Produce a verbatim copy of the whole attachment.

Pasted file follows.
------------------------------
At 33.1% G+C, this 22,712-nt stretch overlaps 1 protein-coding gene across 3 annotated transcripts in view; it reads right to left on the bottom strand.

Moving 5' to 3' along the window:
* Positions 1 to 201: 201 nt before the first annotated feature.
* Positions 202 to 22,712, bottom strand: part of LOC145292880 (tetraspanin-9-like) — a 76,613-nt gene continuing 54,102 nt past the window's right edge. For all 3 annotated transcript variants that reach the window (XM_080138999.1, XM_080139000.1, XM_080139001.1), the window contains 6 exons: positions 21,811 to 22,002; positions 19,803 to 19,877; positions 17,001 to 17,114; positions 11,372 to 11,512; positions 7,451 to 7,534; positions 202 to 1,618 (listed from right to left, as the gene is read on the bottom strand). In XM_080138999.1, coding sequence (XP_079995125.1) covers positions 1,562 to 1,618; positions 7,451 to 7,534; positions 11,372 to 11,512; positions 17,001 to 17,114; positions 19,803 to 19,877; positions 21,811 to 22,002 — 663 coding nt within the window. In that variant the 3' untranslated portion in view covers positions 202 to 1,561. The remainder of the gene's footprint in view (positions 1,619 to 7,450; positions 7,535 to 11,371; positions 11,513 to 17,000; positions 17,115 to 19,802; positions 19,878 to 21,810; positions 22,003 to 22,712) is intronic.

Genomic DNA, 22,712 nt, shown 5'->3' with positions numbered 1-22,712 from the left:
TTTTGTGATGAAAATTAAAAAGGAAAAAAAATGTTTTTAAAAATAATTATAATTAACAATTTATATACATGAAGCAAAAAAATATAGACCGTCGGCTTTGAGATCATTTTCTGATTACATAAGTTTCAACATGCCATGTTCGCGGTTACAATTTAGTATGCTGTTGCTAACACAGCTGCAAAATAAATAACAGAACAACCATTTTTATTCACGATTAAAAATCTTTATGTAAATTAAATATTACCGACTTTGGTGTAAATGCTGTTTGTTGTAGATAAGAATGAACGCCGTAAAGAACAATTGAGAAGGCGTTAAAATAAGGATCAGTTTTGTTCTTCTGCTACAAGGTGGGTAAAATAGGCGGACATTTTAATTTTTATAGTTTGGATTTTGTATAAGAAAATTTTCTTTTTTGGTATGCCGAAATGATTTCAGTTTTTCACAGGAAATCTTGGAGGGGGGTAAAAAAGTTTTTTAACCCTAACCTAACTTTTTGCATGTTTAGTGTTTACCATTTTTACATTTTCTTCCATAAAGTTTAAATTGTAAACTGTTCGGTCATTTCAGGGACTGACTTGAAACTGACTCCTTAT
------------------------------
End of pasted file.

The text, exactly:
At 33.1% G+C, this 22,712-nt stretch overlaps 1 protein-coding gene across 3 annotated transcripts in view; it reads right to left on the bottom strand.

Moving 5' to 3' along the window:
* Positions 1 to 201: 201 nt before the first annotated feature.
* Positions 202 to 22,712, bottom strand: part of LOC145292880 (tetraspanin-9-like) — a 76,613-nt gene continuing 54,102 nt past the window's right edge. For all 3 annotated transcript variants that reach the window (XM_080138999.1, XM_080139000.1, XM_080139001.1), the window contains 6 exons: positions 21,811 to 22,002; positions 19,803 to 19,877; positions 17,001 to 17,114; positions 11,372 to 11,512; positions 7,451 to 7,534; positions 202 to 1,618 (listed from right to left, as the gene is read on the bottom strand). In XM_080138999.1, coding sequence (XP_079995125.1) covers positions 1,562 to 1,618; positions 7,451 to 7,534; positions 11,372 to 11,512; positions 17,001 to 17,114; positions 19,803 to 19,877; positions 21,811 to 22,002 — 663 coding nt within the window. In that variant the 3' untranslated portion in view covers positions 202 to 1,561. The remainder of the gene's footprint in view (positions 1,619 to 7,450; positions 7,535 to 11,371; positions 11,513 to 17,000; positions 17,115 to 19,802; positions 19,878 to 21,810; positions 22,003 to 22,712) is intronic.

Genomic DNA, 22,712 nt, shown 5'->3' with positions numbered 1-22,712 from the left:
TTTTGTGATGAAAATTAAAAAGGAAAAAAAATGTTTTTAAAAATAATTATAATTAACAATTTATATACATGAAGCAAAAAAATATAGACCGTCGGCTTTGAGATCATTTTCTGATTACATAAGTTTCAACATGCCATGTTCGCGGTTACAATTTAGTATGCTGTTGCTAACACAGCTGCAAAATAAATAACAGAACAACCATTTTTATTCACGATTAAAAATCTTTATGTAAATTAAATATTACCGACTTTGGTGTAAATGCTGTTTGTTGTAGATAAGAATGAACGCCGTAAAGAACAATTGAGAAGGCGTTAAAATAAGGATCAGTTTTGTTCTTCTGCTACAAGGTGGGTAAAATAGGCGGACATTTTAATTTTTATAGTTTGGATTTTGTATAAGAAAATTTTCTTTTTTGGTATGCCGAAATGATTTCAGTTTTTCACAGGAAATCTTGGAGGGGGGTAAAAAAGTTTTTTAACCCTAACCTAACTTTTTGCATGTTTAGTGTTTACCATTTTTACATTTTCTTCCATAAAGTTTAAATTGTAAACTGTTCGGTCATTTCAGGGACTGACTTGAAACTGACTCCTTAT